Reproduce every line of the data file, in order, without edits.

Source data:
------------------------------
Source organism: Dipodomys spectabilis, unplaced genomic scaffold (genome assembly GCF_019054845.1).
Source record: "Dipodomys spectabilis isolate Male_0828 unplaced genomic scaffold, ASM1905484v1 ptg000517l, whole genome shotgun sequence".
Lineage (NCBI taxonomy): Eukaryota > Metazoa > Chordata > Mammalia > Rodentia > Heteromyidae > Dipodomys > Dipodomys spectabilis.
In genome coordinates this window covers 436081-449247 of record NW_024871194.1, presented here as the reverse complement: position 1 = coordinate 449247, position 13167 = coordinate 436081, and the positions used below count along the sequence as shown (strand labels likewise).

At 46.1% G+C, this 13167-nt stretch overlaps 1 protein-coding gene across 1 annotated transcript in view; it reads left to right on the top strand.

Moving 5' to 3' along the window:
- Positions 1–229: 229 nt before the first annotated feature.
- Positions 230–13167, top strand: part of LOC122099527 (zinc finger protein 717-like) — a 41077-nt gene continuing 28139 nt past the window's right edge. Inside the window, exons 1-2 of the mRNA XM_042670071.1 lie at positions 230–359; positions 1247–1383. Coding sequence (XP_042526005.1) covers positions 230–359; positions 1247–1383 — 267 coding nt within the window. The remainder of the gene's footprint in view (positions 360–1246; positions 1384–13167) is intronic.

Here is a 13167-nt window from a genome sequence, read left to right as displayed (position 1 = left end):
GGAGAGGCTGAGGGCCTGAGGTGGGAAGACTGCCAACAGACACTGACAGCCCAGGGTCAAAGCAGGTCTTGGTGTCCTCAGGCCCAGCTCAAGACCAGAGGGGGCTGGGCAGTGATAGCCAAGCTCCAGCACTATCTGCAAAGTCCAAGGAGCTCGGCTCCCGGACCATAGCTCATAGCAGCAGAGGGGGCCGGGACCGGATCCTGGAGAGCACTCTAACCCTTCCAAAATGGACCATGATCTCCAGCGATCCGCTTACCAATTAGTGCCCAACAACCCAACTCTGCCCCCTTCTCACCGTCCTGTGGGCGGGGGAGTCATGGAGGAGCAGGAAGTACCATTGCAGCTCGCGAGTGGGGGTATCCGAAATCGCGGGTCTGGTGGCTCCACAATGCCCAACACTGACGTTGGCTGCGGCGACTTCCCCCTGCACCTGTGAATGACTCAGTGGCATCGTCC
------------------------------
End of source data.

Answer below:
Source organism: Dipodomys spectabilis, unplaced genomic scaffold (genome assembly GCF_019054845.1).
Source record: "Dipodomys spectabilis isolate Male_0828 unplaced genomic scaffold, ASM1905484v1 ptg000517l, whole genome shotgun sequence".
Lineage (NCBI taxonomy): Eukaryota > Metazoa > Chordata > Mammalia > Rodentia > Heteromyidae > Dipodomys > Dipodomys spectabilis.
In genome coordinates this window covers 436081-449247 of record NW_024871194.1, presented here as the reverse complement: position 1 = coordinate 449247, position 13167 = coordinate 436081, and the positions used below count along the sequence as shown (strand labels likewise).

At 46.1% G+C, this 13167-nt stretch overlaps 1 protein-coding gene across 1 annotated transcript in view; it reads left to right on the top strand.

Moving 5' to 3' along the window:
- Positions 1–229: 229 nt before the first annotated feature.
- Positions 230–13167, top strand: part of LOC122099527 (zinc finger protein 717-like) — a 41077-nt gene continuing 28139 nt past the window's right edge. Inside the window, exons 1-2 of the mRNA XM_042670071.1 lie at positions 230–359; positions 1247–1383. Coding sequence (XP_042526005.1) covers positions 230–359; positions 1247–1383 — 267 coding nt within the window. The remainder of the gene's footprint in view (positions 360–1246; positions 1384–13167) is intronic.

Here is a 13167-nt window from a genome sequence, read left to right as displayed (position 1 = left end):
GGAGAGGCTGAGGGCCTGAGGTGGGAAGACTGCCAACAGACACTGACAGCCCAGGGTCAAAGCAGGTCTTGGTGTCCTCAGGCCCAGCTCAAGACCAGAGGGGGCTGGGCAGTGATAGCCAAGCTCCAGCACTATCTGCAAAGTCCAAGGAGCTCGGCTCCCGGACCATAGCTCATAGCAGCAGAGGGGGCCGGGACCGGATCCTGGAGAGCACTCTAACCCTTCCAAAATGGACCATGATCTCCAGCGATCCGCTTACCAATTAGTGCCCAACAACCCAACTCTGCCCCCTTCTCACCGTCCTGTGGGCGGGGGAGTCATGGAGGAGCAGGAAGTACCATTGCAGCTCGCGAGTGGGGGTATCCGAAATCGCGGGTCTGGTGGCTCCACAATGCCCAACACTGACGTTGGCTGCGGCGACTTCCCCCTGCACCTGTGAATGACTCAGTGGCATCGTCC